About two weeks after I completed my salvage radiation therapy, the concessionaire that runs lodging in some of our national parks was having a flash sale, and I was eager to book something to pamper myself after the summer of radiation. I was still beat up from the therapy, but I went ahead and booked the room anyway, thinking that it’s easier to cancel the reservation if I wasn’t feeling up to it than to make one later on.
I came close to cancelling the reservation, but didn’t.
Immediately after my last blog post on 11 October, my side effects took an unexpected turn when my bowels started acting up.
Normally, I’m a pretty regular guy with one bowel movement a day, usually in the morning. But for those four or five days before my trip, I was having three to five movements a day in conjunction with an irritated anus (itchy and burning sensations). Fortunately, things calmed down just before the trip and I went anyway.
Loss of bowel control has been one of my biggest fears with doing the radiation so, needless to say, this was quite alarming for me. I never actually lost control during any of these episodes—it was just increased frequency which was workable but annoying. It’s definitely something I’ll discuss with the radiation oncologist when we meet on 10 November.
Going into the trip, I knew that I wasn’t in the same physical condition as I was before the treatment, but I was a bit surprised by how much had changed.
I hiked the Zumwalt Meadow trail in May 2021 and did just fine. It’s a relatively flat trail at about 5,000 feet / 1,500 meters elevation with a somewhat tricky part through a rock fall area. I hiked the trail again on this trip, but found it was much slower going for me. As I got to the rock fall area, I could feel the burn in my legs as I was climbing up and down the rock steps placed on the trail. I guess that’s the hormone therapy kicking in, weakening my leg muscles.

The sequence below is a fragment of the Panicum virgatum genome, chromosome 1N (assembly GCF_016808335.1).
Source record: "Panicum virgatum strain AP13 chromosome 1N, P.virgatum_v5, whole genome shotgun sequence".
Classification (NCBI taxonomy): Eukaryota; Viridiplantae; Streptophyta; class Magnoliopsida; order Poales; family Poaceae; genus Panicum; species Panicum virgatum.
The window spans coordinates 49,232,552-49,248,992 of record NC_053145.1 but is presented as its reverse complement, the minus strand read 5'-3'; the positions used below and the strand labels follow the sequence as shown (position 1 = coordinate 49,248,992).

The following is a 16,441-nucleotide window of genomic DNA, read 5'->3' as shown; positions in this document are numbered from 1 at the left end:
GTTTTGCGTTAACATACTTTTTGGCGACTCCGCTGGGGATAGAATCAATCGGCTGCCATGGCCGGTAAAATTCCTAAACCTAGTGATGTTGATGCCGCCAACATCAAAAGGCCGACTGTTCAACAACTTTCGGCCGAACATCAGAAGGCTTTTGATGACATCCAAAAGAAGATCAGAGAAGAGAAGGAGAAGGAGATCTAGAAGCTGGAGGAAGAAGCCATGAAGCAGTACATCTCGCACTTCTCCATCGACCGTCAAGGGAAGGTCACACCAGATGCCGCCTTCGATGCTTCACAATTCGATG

Each day in the park, I found myself heading back to the room in the lodge for an afternoon siesta. Perhaps it was the altitude, the cool morning autumn air, and the hiking that did me in (or a combination of all), but I found that my stamina was diminished and needed the little nap.
Of course, that whole experience affected me mentally and emotionally as well. Initially, I was frustrated that I couldn’t do some of the simple things that I did before—or at least couldn’t do them as easily as I had done them before. But those feelings didn’t last too long, thankfully.
By the end of the trip, I turned more to acceptance than frustration.
I accepted the fact that, for this trip, my body had been beaten up pretty badly and I really did nothing to prepare for it between the time the side effects were subsiding and the start of the trip. After meeting a gregarious couple who were in their 80s navigating the rock fall area very cautiously, I reminded myself that what matters most is that I’m out here doing this—just as they were—and it mattered less how fast or agile I was. We just have to adapt to our new limitations.
Even so, it can be difficult to accept the fact that my body may no longer be able to cash the checks my mind is wanting to write.
But I also recognize that I need to take ownership in restoring or preserving my fitness level by doing more physical activity. There are things I would like to see and do yet, and if this is my new “best,” then some of those may now be in question, and that would be disappointing to say the least.
In the end, it was good that I went and learned what I did. It helps frame my mind for what I need to do going forward, and what may or may not be possible for future trips.
My original plan was for three nights in Kings Canyon and then return home, but at the last minute, I decided to add another day and drove through Yosemite National Park and over Tioga Pass to see the autumn colors in the Eastern Sierra Nevada mountains near Bishop, California. You can check out my posts on my other blog here:
Header Image: Kings River, Kings Canyon National Park, California